“He started with the idea that a person might be considered to have normal vision if he could see and distinguish a letter which subtended an angle of one minute on the retina. This was by no means the best which most eyes could do, but he set this as the minimum standard required to justify one in regarding an eye as normal.”
So viewers could conceivably view HDTVs from farther away and still see full resolution. And then there are two issues I’ve raised in previous posts.
One is contrast (see Angry About Contrast here: http://schubincafe.com/blog/2009/09/angry-about-contrast/). The portion of a Pelli-Robson chart pictured here shows how important contrast is in being able to distinguish symbols. TV pictures, whether NTSC or HDTV, tend to comprise a broad range of contrast ratios, and so do the screens on which they’re viewed (and the environments in which that viewing is done; the light of a lamp reflected off a screen can wreak havoc with contrast).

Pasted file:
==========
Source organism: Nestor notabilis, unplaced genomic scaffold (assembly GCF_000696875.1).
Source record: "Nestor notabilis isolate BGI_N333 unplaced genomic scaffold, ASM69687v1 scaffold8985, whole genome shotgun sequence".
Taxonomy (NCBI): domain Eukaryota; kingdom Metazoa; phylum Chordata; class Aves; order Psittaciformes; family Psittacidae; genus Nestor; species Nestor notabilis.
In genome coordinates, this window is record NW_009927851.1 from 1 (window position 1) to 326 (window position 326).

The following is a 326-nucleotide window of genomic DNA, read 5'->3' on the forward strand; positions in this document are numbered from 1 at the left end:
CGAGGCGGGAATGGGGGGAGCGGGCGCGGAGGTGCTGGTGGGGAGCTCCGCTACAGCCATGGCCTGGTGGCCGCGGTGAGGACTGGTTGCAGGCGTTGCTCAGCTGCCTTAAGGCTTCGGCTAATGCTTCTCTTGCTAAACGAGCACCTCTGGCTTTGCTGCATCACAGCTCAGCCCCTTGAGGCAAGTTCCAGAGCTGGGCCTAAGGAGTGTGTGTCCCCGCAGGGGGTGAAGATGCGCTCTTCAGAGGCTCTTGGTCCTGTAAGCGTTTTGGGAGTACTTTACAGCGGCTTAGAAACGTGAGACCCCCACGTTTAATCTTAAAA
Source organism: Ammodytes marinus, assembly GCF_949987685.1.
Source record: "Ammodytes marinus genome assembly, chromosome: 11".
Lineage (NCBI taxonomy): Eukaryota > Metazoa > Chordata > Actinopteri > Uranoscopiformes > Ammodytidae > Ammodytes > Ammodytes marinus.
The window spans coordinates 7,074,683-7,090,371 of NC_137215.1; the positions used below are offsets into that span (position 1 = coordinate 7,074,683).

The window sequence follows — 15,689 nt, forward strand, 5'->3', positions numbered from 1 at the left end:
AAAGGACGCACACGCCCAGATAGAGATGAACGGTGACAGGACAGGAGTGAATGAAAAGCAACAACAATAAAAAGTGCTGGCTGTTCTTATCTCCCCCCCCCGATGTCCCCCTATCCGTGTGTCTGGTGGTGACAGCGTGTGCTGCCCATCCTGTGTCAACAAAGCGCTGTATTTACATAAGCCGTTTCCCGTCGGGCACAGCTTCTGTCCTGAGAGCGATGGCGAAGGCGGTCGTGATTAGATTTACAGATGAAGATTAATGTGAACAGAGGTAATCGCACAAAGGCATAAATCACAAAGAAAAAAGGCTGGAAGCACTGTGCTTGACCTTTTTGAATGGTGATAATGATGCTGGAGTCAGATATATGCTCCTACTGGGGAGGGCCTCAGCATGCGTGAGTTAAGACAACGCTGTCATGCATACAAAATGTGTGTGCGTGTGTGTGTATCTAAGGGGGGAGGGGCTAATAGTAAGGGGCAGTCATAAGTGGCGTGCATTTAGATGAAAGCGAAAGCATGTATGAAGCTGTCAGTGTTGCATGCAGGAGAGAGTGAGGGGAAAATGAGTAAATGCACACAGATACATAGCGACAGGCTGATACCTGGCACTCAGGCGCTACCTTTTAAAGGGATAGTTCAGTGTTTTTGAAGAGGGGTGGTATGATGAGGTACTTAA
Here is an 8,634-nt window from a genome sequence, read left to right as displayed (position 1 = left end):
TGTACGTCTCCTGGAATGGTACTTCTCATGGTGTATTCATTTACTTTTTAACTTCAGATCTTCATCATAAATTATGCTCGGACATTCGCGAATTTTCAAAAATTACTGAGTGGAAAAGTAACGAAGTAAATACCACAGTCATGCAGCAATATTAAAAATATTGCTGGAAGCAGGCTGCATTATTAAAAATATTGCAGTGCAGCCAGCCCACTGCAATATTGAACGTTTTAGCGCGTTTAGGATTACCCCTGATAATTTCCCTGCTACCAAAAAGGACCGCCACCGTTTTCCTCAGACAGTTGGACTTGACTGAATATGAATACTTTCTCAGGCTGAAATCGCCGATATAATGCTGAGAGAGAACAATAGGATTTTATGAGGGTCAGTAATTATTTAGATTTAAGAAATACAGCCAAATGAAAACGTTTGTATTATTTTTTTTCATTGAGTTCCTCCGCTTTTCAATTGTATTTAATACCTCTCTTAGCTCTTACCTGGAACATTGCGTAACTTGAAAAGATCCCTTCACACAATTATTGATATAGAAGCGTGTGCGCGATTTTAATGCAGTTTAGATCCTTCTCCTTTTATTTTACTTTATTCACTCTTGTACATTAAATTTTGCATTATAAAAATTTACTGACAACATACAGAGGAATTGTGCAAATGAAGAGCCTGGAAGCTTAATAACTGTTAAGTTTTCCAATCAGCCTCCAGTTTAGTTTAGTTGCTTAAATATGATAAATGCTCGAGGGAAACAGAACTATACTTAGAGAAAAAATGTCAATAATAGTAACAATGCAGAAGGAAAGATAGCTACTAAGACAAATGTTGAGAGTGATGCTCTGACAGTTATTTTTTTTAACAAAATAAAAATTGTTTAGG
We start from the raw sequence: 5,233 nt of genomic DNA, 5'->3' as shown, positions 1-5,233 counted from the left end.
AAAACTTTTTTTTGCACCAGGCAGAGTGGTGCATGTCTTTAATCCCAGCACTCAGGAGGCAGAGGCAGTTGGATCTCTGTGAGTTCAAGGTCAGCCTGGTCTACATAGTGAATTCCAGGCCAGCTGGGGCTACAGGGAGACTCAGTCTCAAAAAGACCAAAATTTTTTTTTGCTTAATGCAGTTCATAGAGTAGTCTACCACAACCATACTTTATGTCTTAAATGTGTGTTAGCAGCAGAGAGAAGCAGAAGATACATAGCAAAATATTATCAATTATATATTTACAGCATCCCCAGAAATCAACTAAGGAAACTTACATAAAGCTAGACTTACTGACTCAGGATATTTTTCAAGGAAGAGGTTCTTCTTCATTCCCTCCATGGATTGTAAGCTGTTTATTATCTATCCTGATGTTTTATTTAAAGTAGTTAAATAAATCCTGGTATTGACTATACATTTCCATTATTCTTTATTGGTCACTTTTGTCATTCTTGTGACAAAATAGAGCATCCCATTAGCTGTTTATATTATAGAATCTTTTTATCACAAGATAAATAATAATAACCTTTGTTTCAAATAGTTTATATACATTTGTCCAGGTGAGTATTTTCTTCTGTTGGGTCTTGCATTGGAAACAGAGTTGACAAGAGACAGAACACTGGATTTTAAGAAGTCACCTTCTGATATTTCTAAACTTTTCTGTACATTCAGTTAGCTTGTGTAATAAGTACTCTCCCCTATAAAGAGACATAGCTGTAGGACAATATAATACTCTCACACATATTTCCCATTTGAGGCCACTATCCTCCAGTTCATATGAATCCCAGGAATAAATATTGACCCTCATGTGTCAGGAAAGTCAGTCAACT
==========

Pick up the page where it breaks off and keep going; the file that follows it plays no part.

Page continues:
The other issue I’ve gone into before is edges (see Sines of the Times here: http://schubincafe.com/blog/2009/12/sines-of-the-times/). The E on a Snellen chart has nice sharp edges. Making sharp edges requires harmonics far beyond the fundamental sine-wave frequency. Compare the sharp-edged line at top left with the more sinusoidal line below.
One arc minute of visual acuity is the same as 30 cycles per degree (a cycle comprising both a light part and a dark part). And that figure has become etched in stone for some who discuss visual resolution. But then there was the paper “Research on Human Factors in UHDTV,” published in the April 2008 SMPTE Journal by authors at NHK, the Japan Broadcasting Corporation, source of modern HDTV.
It noted that observers could tell the difference between 78 cycles per degree (cpd) and 156. The latter figure is more than five times greater than the 30 cpd of 20/20 vision. Further, the research found that the sensation of “realness” rises rapidly to 50 cpd but continues rising to 156 (with no indication that it stops there).
So, how fine is visual acuity for detail perception? I don’t know. But it doesn’t seem to be a simple 30 cpd.